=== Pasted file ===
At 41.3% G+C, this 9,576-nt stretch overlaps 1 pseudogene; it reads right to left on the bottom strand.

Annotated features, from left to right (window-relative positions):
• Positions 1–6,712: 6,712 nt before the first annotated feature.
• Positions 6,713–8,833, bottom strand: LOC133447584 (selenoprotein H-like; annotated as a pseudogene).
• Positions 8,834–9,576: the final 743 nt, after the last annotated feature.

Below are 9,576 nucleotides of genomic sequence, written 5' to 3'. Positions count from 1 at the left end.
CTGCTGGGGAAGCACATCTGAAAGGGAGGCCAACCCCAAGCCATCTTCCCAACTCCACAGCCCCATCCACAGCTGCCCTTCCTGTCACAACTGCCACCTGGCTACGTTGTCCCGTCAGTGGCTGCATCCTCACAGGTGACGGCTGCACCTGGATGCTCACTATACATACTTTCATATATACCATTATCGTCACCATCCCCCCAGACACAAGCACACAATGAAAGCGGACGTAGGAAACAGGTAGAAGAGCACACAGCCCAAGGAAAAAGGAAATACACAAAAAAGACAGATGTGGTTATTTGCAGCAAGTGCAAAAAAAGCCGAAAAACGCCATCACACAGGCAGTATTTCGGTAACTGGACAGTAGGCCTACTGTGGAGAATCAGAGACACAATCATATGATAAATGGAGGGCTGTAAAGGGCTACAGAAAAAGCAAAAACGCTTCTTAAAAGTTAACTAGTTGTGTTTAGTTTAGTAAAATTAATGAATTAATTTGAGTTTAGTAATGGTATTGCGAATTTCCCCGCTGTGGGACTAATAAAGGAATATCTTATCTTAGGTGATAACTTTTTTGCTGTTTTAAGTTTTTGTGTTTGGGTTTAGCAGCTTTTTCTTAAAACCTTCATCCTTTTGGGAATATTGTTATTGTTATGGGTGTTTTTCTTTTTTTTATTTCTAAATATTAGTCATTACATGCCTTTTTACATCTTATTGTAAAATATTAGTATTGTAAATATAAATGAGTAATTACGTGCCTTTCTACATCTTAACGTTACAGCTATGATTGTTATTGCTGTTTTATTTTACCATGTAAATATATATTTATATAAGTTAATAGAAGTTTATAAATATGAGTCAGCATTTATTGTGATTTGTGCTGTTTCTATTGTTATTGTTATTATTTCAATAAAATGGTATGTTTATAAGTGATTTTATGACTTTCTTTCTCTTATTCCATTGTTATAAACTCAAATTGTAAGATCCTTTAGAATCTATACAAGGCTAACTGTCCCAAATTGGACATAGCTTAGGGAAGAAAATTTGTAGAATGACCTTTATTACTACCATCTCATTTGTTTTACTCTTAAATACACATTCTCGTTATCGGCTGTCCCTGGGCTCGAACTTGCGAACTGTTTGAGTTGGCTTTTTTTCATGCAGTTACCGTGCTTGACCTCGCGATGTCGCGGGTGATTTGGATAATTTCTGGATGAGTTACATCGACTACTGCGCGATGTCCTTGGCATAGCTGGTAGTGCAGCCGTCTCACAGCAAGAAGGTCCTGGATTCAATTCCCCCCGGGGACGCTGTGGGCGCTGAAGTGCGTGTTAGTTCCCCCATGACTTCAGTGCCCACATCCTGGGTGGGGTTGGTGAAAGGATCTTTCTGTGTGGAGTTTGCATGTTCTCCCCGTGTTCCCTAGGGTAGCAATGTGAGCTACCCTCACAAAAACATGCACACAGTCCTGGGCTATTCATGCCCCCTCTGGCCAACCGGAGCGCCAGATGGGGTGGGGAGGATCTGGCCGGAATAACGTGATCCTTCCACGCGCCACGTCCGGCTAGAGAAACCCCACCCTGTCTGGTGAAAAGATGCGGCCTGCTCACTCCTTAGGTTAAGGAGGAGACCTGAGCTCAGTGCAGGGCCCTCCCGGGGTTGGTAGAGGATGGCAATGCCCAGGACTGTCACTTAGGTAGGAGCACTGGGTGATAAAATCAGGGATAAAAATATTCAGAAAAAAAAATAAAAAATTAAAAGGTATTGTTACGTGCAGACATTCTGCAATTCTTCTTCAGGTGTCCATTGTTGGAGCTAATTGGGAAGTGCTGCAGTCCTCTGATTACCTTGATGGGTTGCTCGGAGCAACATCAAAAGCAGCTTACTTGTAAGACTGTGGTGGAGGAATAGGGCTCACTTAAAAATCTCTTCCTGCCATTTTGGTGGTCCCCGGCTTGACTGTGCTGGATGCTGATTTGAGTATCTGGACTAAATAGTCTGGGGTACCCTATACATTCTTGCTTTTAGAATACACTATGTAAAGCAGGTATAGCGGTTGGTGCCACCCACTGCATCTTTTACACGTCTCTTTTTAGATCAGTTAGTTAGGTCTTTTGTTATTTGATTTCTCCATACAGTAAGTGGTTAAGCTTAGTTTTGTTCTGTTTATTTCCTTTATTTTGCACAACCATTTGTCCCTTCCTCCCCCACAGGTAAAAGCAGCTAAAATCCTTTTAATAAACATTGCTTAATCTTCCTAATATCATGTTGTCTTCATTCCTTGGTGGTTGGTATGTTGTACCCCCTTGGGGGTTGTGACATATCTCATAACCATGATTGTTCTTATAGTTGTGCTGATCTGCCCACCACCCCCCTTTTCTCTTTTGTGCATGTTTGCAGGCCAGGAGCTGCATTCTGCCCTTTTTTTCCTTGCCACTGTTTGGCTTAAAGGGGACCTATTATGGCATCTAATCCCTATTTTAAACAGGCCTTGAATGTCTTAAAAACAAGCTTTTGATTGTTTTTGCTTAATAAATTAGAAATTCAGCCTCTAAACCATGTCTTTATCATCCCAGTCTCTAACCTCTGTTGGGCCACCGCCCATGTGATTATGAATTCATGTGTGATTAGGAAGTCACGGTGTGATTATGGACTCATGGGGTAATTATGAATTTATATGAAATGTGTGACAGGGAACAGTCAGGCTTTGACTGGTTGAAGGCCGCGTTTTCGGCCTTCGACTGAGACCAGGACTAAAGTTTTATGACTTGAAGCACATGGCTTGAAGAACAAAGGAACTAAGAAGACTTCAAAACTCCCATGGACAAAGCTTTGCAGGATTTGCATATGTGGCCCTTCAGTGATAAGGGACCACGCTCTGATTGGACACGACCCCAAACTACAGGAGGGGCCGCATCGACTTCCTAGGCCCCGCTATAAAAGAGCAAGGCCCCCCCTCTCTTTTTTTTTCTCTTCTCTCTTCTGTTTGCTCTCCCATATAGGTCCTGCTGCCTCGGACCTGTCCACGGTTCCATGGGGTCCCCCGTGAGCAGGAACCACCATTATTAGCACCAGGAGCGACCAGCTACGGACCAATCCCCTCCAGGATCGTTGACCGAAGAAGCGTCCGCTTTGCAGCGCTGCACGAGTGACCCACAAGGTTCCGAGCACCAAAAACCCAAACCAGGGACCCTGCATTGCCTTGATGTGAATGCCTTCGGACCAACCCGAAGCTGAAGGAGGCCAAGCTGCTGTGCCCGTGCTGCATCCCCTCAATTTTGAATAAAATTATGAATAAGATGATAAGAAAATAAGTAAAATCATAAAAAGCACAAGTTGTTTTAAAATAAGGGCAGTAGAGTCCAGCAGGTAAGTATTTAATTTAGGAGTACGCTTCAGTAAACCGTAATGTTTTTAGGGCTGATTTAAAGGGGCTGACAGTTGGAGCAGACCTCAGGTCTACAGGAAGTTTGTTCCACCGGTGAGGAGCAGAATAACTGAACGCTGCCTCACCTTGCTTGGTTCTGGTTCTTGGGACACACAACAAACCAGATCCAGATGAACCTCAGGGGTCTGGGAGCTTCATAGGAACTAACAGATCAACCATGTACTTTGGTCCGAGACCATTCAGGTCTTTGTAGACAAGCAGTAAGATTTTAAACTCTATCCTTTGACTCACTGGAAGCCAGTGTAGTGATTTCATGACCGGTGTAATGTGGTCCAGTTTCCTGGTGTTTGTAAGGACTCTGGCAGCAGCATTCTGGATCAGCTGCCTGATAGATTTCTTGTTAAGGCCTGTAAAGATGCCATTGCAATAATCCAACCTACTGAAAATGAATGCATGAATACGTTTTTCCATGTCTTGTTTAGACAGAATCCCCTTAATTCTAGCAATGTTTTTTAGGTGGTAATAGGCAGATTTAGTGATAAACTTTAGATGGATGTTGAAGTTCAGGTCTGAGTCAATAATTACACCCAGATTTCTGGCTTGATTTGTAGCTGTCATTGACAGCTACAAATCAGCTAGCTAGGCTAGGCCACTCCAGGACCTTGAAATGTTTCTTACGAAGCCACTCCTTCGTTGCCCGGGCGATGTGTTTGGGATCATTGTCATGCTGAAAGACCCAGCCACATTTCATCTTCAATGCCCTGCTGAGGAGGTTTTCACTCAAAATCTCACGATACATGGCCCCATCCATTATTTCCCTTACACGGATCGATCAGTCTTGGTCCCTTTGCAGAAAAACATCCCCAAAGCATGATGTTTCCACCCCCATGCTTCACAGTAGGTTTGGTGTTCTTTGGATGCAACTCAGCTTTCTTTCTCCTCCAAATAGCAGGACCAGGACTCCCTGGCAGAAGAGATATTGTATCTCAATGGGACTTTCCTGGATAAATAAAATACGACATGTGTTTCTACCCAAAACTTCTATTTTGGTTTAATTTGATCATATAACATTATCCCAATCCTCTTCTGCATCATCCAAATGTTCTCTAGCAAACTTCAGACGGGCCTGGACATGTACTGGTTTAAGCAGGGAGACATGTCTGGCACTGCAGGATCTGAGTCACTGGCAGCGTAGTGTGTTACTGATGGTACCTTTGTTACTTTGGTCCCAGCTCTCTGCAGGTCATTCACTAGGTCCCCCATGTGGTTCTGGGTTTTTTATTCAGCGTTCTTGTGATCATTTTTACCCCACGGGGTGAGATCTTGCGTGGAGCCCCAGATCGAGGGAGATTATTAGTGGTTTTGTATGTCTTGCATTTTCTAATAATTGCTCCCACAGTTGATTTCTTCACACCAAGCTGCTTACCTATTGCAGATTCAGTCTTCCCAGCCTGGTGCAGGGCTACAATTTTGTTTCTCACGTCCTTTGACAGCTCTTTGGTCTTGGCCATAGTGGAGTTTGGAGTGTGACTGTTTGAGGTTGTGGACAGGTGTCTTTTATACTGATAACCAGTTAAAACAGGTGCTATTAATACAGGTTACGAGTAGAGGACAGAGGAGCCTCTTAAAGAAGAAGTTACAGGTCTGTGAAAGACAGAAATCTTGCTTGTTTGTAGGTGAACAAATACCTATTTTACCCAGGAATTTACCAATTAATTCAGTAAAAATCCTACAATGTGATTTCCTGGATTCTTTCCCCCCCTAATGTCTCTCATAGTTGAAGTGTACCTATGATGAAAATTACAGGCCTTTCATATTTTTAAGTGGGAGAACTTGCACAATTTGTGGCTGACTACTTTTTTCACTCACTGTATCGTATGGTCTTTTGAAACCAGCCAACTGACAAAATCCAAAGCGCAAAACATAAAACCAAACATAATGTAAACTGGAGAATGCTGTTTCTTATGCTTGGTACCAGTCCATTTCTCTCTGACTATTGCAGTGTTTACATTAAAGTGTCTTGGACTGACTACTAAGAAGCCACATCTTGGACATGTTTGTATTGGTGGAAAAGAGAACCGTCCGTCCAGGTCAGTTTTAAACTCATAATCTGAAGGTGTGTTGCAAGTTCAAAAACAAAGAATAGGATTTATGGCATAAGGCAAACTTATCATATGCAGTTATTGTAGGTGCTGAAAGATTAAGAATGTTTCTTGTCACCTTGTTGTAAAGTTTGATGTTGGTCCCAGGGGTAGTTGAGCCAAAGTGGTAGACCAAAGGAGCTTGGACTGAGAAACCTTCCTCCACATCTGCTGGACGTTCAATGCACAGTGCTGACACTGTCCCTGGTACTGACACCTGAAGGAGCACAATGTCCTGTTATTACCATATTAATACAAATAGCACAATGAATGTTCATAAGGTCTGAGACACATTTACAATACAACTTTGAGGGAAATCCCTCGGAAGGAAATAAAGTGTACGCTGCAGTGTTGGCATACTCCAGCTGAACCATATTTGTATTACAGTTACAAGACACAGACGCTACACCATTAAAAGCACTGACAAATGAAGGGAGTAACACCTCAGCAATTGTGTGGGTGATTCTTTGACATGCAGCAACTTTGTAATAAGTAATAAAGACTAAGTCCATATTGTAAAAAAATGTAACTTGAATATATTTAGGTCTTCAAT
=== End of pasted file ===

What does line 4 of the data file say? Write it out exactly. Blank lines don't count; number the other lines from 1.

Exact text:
• Positions 6,713–8,833, bottom strand: LOC133447584 (selenoprotein H-like; annotated as a pseudogene).